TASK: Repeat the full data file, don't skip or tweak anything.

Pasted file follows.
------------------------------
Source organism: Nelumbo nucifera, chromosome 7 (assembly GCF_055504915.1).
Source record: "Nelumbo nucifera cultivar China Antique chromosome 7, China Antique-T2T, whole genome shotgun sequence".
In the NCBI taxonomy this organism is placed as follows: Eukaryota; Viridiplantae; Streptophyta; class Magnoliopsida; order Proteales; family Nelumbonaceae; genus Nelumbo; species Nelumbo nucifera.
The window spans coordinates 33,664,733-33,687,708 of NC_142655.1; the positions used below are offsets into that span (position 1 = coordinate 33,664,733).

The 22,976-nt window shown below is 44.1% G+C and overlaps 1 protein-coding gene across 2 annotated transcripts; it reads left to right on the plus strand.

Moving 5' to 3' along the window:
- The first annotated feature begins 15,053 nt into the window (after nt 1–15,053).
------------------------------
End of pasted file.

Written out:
Source organism: Nelumbo nucifera, chromosome 7 (assembly GCF_055504915.1).
Source record: "Nelumbo nucifera cultivar China Antique chromosome 7, China Antique-T2T, whole genome shotgun sequence".
In the NCBI taxonomy this organism is placed as follows: Eukaryota; Viridiplantae; Streptophyta; class Magnoliopsida; order Proteales; family Nelumbonaceae; genus Nelumbo; species Nelumbo nucifera.
The window spans coordinates 33,664,733-33,687,708 of NC_142655.1; the positions used below are offsets into that span (position 1 = coordinate 33,664,733).

The 22,976-nt window shown below is 44.1% G+C and overlaps 1 protein-coding gene across 2 annotated transcripts; it reads left to right on the plus strand.

Moving 5' to 3' along the window:
- The first annotated feature begins 15,053 nt into the window (after nt 1–15,053).